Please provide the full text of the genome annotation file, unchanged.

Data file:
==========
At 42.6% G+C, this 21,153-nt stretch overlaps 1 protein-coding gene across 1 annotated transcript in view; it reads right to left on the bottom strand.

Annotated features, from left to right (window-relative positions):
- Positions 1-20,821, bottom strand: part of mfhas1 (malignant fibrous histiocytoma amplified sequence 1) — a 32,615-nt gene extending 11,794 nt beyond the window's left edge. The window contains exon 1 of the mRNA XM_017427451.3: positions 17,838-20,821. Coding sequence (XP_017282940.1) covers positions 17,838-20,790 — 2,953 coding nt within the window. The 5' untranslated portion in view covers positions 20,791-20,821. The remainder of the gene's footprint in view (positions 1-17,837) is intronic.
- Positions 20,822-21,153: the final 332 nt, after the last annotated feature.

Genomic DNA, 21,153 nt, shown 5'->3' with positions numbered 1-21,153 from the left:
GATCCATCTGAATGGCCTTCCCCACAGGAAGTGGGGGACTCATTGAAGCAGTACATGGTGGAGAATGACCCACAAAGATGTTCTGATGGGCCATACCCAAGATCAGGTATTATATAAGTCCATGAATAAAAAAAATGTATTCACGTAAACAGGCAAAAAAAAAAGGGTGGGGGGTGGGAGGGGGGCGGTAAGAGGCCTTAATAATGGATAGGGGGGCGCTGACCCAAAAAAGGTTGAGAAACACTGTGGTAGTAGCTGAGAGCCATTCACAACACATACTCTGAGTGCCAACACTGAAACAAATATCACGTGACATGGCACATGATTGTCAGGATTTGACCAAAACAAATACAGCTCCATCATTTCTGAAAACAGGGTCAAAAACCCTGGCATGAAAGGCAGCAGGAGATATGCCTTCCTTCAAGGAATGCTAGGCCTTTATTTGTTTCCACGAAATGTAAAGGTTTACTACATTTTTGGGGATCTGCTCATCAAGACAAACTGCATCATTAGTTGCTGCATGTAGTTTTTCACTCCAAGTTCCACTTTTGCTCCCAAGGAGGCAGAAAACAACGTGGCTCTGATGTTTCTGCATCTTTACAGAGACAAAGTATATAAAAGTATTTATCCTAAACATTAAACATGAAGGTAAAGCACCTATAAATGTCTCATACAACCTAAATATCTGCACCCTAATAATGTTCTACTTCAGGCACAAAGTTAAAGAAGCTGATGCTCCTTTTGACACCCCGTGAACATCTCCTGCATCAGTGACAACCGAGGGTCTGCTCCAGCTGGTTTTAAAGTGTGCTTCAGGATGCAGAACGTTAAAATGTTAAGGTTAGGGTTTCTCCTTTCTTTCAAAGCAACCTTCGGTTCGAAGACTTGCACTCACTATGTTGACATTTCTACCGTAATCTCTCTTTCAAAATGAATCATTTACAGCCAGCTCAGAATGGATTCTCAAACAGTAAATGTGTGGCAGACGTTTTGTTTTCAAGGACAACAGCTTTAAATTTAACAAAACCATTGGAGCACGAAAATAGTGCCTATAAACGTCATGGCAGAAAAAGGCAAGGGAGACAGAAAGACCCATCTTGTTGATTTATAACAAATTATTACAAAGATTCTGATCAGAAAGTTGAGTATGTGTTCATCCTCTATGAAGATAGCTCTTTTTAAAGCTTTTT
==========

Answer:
At 42.6% G+C, this 21,153-nt stretch overlaps 1 protein-coding gene across 1 annotated transcript in view; it reads right to left on the bottom strand.

Annotated features, from left to right (window-relative positions):
- Positions 1-20,821, bottom strand: part of mfhas1 (malignant fibrous histiocytoma amplified sequence 1) — a 32,615-nt gene extending 11,794 nt beyond the window's left edge. The window contains exon 1 of the mRNA XM_017427451.3: positions 17,838-20,821. Coding sequence (XP_017282940.1) covers positions 17,838-20,790 — 2,953 coding nt within the window. The 5' untranslated portion in view covers positions 20,791-20,821. The remainder of the gene's footprint in view (positions 1-17,837) is intronic.
- Positions 20,822-21,153: the final 332 nt, after the last annotated feature.

Genomic DNA, 21,153 nt, shown 5'->3' with positions numbered 1-21,153 from the left:
GATCCATCTGAATGGCCTTCCCCACAGGAAGTGGGGGACTCATTGAAGCAGTACATGGTGGAGAATGACCCACAAAGATGTTCTGATGGGCCATACCCAAGATCAGGTATTATATAAGTCCATGAATAAAAAAAATGTATTCACGTAAACAGGCAAAAAAAAAAGGGTGGGGGGTGGGAGGGGGGCGGTAAGAGGCCTTAATAATGGATAGGGGGGCGCTGACCCAAAAAAGGTTGAGAAACACTGTGGTAGTAGCTGAGAGCCATTCACAACACATACTCTGAGTGCCAACACTGAAACAAATATCACGTGACATGGCACATGATTGTCAGGATTTGACCAAAACAAATACAGCTCCATCATTTCTGAAAACAGGGTCAAAAACCCTGGCATGAAAGGCAGCAGGAGATATGCCTTCCTTCAAGGAATGCTAGGCCTTTATTTGTTTCCACGAAATGTAAAGGTTTACTACATTTTTGGGGATCTGCTCATCAAGACAAACTGCATCATTAGTTGCTGCATGTAGTTTTTCACTCCAAGTTCCACTTTTGCTCCCAAGGAGGCAGAAAACAACGTGGCTCTGATGTTTCTGCATCTTTACAGAGACAAAGTATATAAAAGTATTTATCCTAAACATTAAACATGAAGGTAAAGCACCTATAAATGTCTCATACAACCTAAATATCTGCACCCTAATAATGTTCTACTTCAGGCACAAAGTTAAAGAAGCTGATGCTCCTTTTGACACCCCGTGAACATCTCCTGCATCAGTGACAACCGAGGGTCTGCTCCAGCTGGTTTTAAAGTGTGCTTCAGGATGCAGAACGTTAAAATGTTAAGGTTAGGGTTTCTCCTTTCTTTCAAAGCAACCTTCGGTTCGAAGACTTGCACTCACTATGTTGACATTTCTACCGTAATCTCTCTTTCAAAATGAATCATTTACAGCCAGCTCAGAATGGATTCTCAAACAGTAAATGTGTGGCAGACGTTTTGTTTTCAAGGACAACAGCTTTAAATTTAACAAAACCATTGGAGCACGAAAATAGTGCCTATAAACGTCATGGCAGAAAAAGGCAAGGGAGACAGAAAGACCCATCTTGTTGATTTATAACAAATTATTACAAAGATTCTGATCAGAAAGTTGAGTATGTGTTCATCCTCTATGAAGATAGCTCTTTTTAAAGCTTTTT